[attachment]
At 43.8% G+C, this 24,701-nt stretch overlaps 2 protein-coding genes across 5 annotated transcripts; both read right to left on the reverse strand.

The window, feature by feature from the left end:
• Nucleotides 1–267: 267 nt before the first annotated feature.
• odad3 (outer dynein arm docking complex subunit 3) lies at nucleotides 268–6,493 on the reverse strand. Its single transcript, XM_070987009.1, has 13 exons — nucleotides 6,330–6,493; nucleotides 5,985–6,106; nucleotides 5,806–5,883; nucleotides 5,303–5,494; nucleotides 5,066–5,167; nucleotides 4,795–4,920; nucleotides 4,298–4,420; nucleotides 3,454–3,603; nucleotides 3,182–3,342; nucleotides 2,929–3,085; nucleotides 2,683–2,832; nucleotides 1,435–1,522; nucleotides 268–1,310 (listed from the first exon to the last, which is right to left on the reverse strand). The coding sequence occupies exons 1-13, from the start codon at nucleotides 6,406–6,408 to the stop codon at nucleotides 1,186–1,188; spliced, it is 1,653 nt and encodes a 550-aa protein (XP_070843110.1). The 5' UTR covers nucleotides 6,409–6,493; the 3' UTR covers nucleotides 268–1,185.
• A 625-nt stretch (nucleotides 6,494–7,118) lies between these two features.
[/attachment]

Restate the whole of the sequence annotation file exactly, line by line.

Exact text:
At 43.8% G+C, this 24,701-nt stretch overlaps 2 protein-coding genes across 5 annotated transcripts; both read right to left on the reverse strand.

The window, feature by feature from the left end:
• Nucleotides 1–267: 267 nt before the first annotated feature.
• odad3 (outer dynein arm docking complex subunit 3) lies at nucleotides 268–6,493 on the reverse strand. Its single transcript, XM_070987009.1, has 13 exons — nucleotides 6,330–6,493; nucleotides 5,985–6,106; nucleotides 5,806–5,883; nucleotides 5,303–5,494; nucleotides 5,066–5,167; nucleotides 4,795–4,920; nucleotides 4,298–4,420; nucleotides 3,454–3,603; nucleotides 3,182–3,342; nucleotides 2,929–3,085; nucleotides 2,683–2,832; nucleotides 1,435–1,522; nucleotides 268–1,310 (listed from the first exon to the last, which is right to left on the reverse strand). The coding sequence occupies exons 1-13, from the start codon at nucleotides 6,406–6,408 to the stop codon at nucleotides 1,186–1,188; spliced, it is 1,653 nt and encodes a 550-aa protein (XP_070843110.1). The 5' UTR covers nucleotides 6,409–6,493; the 3' UTR covers nucleotides 268–1,185.
• A 625-nt stretch (nucleotides 6,494–7,118) lies between these two features.